How should reporters write about testing protests and parents opting out this year? Carefully, in a word.Contextually. Skeptically. With much greater balance and insight.Better than they did last year (and so far this year, too).*
What last year's coverage often lacked, however, was care and context. Test proliferation claims thrown out by testing critics weren't verified (often it seemed as if no attempts at verification had been made). Claims that weren't in dispute -- say the number of parents who opted out -- often weren't presented in context (ie, as a percentage of parents in the school or district). The emphasis was on confrontation and consequences that were often overblown and/or speculative -- most of which didn't actually happen and were never likely to.
Parents and teachers who support testing are rarely found and presented to readers, resulting in grossly imbalanced coverage (especially since the vast majority of parents and teachers aren't actively involved in testing advocacy).
Let's not do that again. Or at least let's stop before it becomes a habit.
Two recent stories from Chicago illustrate the challenges:
The latest story from Chicago public radio (Teachers at 2nd school boycott ISAT) illustrates the dangers of covering the testing issue.It focuses on the addition of a second school where teachers say they're going to refuse to administer the test, and on the possible consequences (for teachers and for the schools) that are unlikely to actually occur.
Sentences like this one -- "Teachers at both schools have said they feel emboldened by large percentages of parents who have opted their children out of this year’s test." -- make it unclear whether the large percentages of parents are at those two schools or in citywide (it's the former). That sentence is followed by a claim from a test critic about the number of parents who are opting their kids out of the tests that is both unverified and presented without context. Has the district received opt out forms from anywhere near 1,000 parents? What percentage of parents would that be, assuming it actually took place?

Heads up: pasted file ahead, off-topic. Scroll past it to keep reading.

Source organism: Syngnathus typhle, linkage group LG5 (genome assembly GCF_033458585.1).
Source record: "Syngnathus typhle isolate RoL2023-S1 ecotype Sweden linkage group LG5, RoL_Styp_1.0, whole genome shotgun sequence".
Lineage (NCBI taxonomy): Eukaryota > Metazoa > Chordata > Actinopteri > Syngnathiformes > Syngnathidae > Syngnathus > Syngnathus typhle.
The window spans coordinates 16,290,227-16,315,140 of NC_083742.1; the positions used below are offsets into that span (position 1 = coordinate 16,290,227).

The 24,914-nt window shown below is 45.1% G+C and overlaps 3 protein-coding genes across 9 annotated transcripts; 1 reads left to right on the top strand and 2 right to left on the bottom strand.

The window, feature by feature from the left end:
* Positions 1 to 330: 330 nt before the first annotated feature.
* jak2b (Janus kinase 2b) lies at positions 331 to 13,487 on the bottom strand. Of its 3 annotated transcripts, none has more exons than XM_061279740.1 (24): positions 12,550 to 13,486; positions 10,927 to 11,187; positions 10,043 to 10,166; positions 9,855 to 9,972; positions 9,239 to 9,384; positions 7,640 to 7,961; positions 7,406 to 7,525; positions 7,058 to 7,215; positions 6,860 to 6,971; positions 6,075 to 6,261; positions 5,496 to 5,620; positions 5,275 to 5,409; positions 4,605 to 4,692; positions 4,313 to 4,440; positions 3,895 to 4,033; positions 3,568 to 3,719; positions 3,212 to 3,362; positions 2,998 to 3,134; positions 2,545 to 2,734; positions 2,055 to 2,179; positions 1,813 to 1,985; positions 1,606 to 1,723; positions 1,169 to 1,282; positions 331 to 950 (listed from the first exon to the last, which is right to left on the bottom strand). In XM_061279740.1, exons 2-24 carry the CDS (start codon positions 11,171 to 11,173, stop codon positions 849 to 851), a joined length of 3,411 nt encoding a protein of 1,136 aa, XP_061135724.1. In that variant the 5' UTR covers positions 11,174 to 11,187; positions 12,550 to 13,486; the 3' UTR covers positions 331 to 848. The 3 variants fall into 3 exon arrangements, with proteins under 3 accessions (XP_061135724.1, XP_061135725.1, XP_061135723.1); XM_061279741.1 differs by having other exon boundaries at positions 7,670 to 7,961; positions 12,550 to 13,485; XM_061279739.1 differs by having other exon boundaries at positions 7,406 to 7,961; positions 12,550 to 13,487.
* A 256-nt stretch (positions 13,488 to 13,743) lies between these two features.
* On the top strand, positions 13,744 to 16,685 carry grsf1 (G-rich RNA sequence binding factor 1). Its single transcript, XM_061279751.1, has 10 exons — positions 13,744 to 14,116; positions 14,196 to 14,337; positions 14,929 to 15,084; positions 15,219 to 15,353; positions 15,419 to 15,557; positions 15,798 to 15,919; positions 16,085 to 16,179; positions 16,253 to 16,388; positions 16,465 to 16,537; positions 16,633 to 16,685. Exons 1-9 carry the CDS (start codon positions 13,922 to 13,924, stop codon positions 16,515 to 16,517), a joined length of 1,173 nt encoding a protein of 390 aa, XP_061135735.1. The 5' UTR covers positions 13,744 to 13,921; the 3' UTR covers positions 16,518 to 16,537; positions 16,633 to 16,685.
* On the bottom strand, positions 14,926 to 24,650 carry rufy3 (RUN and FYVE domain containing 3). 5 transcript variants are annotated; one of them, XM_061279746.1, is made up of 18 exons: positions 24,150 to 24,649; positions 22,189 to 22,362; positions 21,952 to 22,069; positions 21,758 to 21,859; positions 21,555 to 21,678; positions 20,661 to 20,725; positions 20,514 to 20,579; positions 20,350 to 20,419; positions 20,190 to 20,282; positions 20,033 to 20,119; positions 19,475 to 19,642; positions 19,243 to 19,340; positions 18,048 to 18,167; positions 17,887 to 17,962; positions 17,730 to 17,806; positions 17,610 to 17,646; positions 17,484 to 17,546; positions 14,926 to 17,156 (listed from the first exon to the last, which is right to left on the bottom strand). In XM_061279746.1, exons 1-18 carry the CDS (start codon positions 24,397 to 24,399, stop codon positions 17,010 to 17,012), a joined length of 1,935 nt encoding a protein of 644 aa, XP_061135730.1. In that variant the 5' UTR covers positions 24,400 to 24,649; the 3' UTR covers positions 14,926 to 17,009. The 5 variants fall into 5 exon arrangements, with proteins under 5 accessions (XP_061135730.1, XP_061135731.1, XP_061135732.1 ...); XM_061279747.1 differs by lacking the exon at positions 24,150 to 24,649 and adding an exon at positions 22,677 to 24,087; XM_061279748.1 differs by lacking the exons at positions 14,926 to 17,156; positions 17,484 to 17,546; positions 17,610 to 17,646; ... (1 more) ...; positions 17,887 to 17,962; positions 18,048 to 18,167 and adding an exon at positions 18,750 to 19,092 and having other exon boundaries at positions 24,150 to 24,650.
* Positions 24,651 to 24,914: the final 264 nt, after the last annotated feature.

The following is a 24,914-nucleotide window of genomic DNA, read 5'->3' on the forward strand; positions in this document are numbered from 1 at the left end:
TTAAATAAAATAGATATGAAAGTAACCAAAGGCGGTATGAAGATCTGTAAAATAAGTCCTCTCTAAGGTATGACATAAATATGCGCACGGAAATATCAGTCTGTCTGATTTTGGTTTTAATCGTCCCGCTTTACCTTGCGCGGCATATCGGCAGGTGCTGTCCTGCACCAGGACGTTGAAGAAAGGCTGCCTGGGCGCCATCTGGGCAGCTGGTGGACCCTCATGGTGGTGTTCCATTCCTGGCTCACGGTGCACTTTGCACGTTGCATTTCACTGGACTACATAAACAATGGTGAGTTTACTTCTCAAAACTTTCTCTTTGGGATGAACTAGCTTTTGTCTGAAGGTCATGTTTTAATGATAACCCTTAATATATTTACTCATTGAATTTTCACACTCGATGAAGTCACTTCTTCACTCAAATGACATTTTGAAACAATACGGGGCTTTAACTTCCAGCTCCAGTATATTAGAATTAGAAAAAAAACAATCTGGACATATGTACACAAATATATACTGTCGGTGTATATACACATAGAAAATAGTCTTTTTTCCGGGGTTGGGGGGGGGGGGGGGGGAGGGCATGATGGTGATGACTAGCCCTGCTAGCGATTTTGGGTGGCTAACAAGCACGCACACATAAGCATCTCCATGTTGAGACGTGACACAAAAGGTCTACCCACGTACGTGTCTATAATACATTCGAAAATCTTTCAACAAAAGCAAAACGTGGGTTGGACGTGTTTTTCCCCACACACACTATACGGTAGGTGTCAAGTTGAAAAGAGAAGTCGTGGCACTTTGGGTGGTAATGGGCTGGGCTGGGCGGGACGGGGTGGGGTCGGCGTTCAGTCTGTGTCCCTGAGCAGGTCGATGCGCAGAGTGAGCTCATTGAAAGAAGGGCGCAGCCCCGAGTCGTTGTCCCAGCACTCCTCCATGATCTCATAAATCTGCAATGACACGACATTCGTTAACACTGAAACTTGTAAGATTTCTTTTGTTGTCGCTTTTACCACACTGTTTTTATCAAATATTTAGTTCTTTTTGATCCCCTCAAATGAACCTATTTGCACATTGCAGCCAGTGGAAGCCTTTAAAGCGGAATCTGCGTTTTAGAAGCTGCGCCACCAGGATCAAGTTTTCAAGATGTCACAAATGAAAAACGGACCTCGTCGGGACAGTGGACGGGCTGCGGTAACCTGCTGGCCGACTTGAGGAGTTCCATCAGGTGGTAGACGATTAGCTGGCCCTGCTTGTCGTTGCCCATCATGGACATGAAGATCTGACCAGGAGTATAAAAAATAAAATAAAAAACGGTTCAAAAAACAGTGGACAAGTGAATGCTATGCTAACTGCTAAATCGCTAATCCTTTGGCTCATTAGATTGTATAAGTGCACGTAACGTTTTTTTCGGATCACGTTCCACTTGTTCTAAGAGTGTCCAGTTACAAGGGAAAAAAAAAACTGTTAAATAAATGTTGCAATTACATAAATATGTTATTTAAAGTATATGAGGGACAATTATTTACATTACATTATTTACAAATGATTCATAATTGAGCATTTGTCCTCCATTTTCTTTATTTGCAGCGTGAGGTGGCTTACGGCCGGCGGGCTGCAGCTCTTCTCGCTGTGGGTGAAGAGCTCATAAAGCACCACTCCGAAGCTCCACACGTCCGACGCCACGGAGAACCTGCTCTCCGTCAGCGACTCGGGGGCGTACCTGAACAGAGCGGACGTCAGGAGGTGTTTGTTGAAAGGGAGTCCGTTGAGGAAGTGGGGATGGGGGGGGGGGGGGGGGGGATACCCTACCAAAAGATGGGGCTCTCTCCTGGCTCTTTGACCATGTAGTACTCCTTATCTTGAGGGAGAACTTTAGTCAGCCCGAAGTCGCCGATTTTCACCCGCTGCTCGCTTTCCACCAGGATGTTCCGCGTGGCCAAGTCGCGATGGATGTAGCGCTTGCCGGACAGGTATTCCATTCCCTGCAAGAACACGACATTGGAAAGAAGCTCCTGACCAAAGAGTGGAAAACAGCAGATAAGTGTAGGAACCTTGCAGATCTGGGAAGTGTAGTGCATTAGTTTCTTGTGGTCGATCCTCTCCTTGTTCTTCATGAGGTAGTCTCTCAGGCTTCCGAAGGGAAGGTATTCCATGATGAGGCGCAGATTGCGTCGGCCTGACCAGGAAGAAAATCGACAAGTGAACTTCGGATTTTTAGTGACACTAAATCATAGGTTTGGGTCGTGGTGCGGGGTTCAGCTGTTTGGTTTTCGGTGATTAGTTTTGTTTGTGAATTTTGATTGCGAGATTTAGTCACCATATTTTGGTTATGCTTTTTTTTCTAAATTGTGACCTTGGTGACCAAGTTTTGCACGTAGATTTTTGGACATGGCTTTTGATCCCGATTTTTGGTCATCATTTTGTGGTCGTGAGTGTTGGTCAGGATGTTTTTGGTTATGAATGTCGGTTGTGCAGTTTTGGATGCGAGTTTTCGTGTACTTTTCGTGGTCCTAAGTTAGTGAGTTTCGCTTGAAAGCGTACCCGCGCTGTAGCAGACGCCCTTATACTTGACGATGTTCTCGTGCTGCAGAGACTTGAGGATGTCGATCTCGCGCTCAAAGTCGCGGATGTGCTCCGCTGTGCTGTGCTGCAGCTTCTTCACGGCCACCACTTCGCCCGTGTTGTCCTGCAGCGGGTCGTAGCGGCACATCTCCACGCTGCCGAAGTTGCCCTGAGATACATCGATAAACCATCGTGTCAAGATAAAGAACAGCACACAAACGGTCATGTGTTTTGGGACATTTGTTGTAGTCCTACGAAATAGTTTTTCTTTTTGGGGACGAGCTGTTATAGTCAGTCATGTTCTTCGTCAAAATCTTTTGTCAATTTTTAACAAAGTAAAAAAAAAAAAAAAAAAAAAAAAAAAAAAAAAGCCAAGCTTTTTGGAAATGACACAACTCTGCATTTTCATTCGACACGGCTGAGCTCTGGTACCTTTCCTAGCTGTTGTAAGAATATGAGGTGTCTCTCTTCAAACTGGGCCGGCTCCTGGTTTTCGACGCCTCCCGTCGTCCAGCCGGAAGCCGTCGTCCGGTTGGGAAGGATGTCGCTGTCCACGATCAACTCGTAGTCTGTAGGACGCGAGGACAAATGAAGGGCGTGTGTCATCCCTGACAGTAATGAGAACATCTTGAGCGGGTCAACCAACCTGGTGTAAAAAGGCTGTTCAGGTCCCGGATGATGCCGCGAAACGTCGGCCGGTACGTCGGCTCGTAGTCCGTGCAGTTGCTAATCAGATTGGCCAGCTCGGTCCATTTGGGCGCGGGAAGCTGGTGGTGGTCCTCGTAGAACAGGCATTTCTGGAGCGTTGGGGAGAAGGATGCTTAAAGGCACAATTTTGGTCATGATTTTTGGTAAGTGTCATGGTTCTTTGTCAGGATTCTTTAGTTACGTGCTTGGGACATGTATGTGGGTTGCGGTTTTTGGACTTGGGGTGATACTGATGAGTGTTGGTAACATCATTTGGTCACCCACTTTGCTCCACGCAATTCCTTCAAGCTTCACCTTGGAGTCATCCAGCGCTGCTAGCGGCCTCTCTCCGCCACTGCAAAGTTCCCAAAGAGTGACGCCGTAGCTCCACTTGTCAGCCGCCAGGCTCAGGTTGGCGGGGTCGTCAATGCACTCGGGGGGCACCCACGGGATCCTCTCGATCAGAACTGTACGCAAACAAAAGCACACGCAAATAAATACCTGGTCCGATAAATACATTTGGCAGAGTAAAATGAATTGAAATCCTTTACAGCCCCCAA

Where the story does a decent job verifying claims is when it comes to those being made by the district that schools could lose federal funding if not enough kids participate in the state exam. Student or parent voices in support of testing to go along with several critical perspectives? Zero.
Another story from Chicago, Catalyst's More teachers to boycott ISAT, as parents rally behind them, does a somewhat better job. It admits to a certain amount of uncertainty regarding how many teachers want to refuse to administer the tests (or will actually follow through). It notes that just 16 teachers have had their certification revoked in 25 years statewide -- none of them for refusing to administer a test.It explains that the test being protested is being phased out, and how that plays into the testing protest dynamics. That being said, it repeats testing critics' unverified claims about parents opting out and neglects to tell readers that the organization spearhading the protest is run in part by the teachers union.
There's lots more, and of course these are just two stories cobbled together over recent days. I know that there's nothing easier than criticizing others' work. My own recent piece on testing protests is full of flaws. But I worry about the habits that get set early, and the misperceptions that readers may get if those habits take hold again.
Whatever happens -- a reasonable reconsideration (as I've recommended) of legacy testing programs or a worldwide testing ban -- I want the public to have a decent chance of understanding the realities.
*Cross-posted from yesterday's This Week In Education (though I really should really have posted it here first). Agree or disagree? Let me know.
Previous posts: National Audit Of Testing Proposed By Senate; Tests: Have They *Really* Proliferated (& Will Protests Matter)?; Unsolicited Suggestions: A National Testing Audit; 6 Things You Need To Know About Duncan's "Suburban Moms" Remarks; Testing Opt-Out Effort Falls Flat In Chicago; Test/Test Prep Time Lowest In Chicago, Highest In Cleveland.
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